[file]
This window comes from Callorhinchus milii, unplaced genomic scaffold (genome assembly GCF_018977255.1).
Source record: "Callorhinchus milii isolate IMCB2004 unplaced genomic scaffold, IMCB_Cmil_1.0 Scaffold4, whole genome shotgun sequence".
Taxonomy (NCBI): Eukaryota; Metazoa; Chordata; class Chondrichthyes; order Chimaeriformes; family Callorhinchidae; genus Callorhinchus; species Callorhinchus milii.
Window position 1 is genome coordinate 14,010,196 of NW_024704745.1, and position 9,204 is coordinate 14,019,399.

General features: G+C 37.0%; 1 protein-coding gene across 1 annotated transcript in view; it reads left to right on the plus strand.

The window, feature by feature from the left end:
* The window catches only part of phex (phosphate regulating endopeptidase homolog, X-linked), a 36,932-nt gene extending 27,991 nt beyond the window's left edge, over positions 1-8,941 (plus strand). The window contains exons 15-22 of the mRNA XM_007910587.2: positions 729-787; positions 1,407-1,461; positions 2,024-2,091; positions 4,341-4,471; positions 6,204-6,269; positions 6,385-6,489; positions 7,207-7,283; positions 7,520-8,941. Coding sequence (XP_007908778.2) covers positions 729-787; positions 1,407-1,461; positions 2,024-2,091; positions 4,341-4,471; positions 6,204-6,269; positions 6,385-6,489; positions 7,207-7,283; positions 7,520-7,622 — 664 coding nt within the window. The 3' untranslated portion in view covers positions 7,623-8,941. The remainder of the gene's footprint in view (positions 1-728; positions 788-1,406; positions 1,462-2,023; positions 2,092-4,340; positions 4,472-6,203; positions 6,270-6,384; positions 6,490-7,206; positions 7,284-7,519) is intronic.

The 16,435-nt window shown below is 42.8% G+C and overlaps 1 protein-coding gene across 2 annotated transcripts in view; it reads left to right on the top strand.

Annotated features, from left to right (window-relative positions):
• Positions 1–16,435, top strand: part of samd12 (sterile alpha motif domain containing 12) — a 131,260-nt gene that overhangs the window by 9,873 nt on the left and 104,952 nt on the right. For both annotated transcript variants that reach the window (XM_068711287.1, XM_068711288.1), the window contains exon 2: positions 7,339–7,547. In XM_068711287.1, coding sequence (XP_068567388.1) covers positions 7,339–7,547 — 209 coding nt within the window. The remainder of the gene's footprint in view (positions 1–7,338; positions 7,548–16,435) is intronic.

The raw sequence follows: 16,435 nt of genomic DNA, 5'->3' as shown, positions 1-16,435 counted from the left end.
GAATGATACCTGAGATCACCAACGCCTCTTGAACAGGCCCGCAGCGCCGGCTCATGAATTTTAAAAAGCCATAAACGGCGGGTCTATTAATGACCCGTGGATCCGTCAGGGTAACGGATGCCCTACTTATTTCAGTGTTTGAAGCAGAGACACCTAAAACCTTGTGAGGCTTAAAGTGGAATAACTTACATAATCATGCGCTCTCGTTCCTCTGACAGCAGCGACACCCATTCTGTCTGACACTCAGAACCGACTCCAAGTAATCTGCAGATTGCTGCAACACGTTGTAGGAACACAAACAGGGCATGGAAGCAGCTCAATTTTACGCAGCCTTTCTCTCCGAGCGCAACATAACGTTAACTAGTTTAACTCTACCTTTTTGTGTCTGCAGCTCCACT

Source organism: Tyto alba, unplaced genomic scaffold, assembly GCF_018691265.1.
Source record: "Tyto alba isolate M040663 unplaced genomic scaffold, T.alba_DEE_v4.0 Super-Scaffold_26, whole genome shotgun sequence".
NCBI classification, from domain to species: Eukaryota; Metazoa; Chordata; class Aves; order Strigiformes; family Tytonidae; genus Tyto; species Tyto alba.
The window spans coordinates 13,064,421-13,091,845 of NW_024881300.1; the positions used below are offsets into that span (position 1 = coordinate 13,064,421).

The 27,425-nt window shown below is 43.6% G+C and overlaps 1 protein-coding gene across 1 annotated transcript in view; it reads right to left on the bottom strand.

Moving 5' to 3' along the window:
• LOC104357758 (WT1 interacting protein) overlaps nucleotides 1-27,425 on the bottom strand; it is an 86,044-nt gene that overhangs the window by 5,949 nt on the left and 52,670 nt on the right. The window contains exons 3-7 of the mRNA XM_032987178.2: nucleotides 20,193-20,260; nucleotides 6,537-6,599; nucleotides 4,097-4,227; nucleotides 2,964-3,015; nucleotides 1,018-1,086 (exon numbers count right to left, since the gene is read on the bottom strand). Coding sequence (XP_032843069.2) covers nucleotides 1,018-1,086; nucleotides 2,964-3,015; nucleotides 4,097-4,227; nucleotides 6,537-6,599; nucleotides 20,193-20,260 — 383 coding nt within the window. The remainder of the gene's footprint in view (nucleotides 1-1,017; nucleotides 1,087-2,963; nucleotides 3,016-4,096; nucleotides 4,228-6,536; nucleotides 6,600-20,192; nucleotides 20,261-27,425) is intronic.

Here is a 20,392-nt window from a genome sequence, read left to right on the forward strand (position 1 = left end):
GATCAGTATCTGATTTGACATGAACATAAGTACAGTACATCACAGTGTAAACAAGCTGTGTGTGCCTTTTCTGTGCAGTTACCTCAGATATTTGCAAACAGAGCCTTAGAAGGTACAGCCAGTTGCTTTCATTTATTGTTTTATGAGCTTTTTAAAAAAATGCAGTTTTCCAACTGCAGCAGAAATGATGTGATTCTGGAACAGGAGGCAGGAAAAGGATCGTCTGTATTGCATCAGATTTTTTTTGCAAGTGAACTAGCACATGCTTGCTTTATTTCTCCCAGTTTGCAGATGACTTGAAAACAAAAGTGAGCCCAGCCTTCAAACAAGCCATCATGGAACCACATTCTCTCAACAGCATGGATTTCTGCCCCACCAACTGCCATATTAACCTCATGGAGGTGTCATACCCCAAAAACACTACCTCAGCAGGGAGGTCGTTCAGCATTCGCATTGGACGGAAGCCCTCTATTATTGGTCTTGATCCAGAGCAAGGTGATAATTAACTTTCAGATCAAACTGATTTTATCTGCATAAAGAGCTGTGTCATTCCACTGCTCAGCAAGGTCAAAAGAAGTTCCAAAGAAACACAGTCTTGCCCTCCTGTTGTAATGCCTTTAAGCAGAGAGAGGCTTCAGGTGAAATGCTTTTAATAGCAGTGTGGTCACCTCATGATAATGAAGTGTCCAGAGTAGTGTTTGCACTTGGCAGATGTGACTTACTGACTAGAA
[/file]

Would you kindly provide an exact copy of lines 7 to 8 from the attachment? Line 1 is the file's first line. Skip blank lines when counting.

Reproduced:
* The window catches only part of phex (phosphate regulating endopeptidase homolog, X-linked), a 36,932-nt gene extending 27,991 nt beyond the window's left edge, over positions 1-8,941 (plus strand). The window contains exons 15-22 of the mRNA XM_007910587.2: positions 729-787; positions 1,407-1,461; positions 2,024-2,091; positions 4,341-4,471; positions 6,204-6,269; positions 6,385-6,489; positions 7,207-7,283; positions 7,520-8,941. Coding sequence (XP_007908778.2) covers positions 729-787; positions 1,407-1,461; positions 2,024-2,091; positions 4,341-4,471; positions 6,204-6,269; positions 6,385-6,489; positions 7,207-7,283; positions 7,520-7,622 — 664 coding nt within the window. The 3' untranslated portion in view covers positions 7,623-8,941. The remainder of the gene's footprint in view (positions 1-728; positions 788-1,406; positions 1,462-2,023; positions 2,092-4,340; positions 4,472-6,203; positions 6,270-6,384; positions 6,490-7,206; positions 7,284-7,519) is intronic.

The 16,435-nt window shown below is 42.8% G+C and overlaps 1 protein-coding gene across 2 annotated transcripts in view; it reads left to right on the top strand.